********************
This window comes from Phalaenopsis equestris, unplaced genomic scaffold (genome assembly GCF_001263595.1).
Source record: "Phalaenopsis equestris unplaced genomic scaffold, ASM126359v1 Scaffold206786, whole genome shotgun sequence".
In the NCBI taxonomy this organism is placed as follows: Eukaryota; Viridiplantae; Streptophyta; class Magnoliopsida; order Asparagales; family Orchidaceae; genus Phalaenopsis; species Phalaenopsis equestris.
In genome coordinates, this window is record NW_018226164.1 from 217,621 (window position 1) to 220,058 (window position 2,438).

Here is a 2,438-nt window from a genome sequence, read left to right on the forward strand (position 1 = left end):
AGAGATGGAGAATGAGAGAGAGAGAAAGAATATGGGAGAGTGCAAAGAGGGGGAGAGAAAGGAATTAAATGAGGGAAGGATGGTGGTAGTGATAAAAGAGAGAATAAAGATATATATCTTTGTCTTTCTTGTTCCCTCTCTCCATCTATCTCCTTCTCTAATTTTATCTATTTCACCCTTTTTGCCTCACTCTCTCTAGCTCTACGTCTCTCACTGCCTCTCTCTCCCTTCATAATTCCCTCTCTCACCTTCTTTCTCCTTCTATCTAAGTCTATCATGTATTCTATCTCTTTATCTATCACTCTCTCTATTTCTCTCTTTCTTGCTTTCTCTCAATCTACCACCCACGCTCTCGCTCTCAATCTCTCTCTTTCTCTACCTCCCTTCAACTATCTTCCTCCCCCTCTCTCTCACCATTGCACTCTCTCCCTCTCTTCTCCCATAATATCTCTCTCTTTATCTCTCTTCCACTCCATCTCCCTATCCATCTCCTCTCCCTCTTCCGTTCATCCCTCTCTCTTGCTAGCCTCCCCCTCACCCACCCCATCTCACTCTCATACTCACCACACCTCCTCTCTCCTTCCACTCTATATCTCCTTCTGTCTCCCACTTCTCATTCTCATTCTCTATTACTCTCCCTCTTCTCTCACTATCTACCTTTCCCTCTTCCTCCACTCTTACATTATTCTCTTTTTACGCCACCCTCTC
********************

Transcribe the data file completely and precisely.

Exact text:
This window comes from Phalaenopsis equestris, unplaced genomic scaffold (genome assembly GCF_001263595.1).
Source record: "Phalaenopsis equestris unplaced genomic scaffold, ASM126359v1 Scaffold206786, whole genome shotgun sequence".
In the NCBI taxonomy this organism is placed as follows: Eukaryota; Viridiplantae; Streptophyta; class Magnoliopsida; order Asparagales; family Orchidaceae; genus Phalaenopsis; species Phalaenopsis equestris.
In genome coordinates, this window is record NW_018226164.1 from 217,621 (window position 1) to 220,058 (window position 2,438).

Here is a 2,438-nt window from a genome sequence, read left to right on the forward strand (position 1 = left end):
AGAGATGGAGAATGAGAGAGAGAGAAAGAATATGGGAGAGTGCAAAGAGGGGGAGAGAAAGGAATTAAATGAGGGAAGGATGGTGGTAGTGATAAAAGAGAGAATAAAGATATATATCTTTGTCTTTCTTGTTCCCTCTCTCCATCTATCTCCTTCTCTAATTTTATCTATTTCACCCTTTTTGCCTCACTCTCTCTAGCTCTACGTCTCTCACTGCCTCTCTCTCCCTTCATAATTCCCTCTCTCACCTTCTTTCTCCTTCTATCTAAGTCTATCATGTATTCTATCTCTTTATCTATCACTCTCTCTATTTCTCTCTTTCTTGCTTTCTCTCAATCTACCACCCACGCTCTCGCTCTCAATCTCTCTCTTTCTCTACCTCCCTTCAACTATCTTCCTCCCCCTCTCTCTCACCATTGCACTCTCTCCCTCTCTTCTCCCATAATATCTCTCTCTTTATCTCTCTTCCACTCCATCTCCCTATCCATCTCCTCTCCCTCTTCCGTTCATCCCTCTCTCTTGCTAGCCTCCCCCTCACCCACCCCATCTCACTCTCATACTCACCACACCTCCTCTCTCCTTCCACTCTATATCTCCTTCTGTCTCCCACTTCTCATTCTCATTCTCTATTACTCTCCCTCTTCTCTCACTATCTACCTTTCCCTCTTCCTCCACTCTTACATTATTCTCTTTTTACGCCACCCTCTC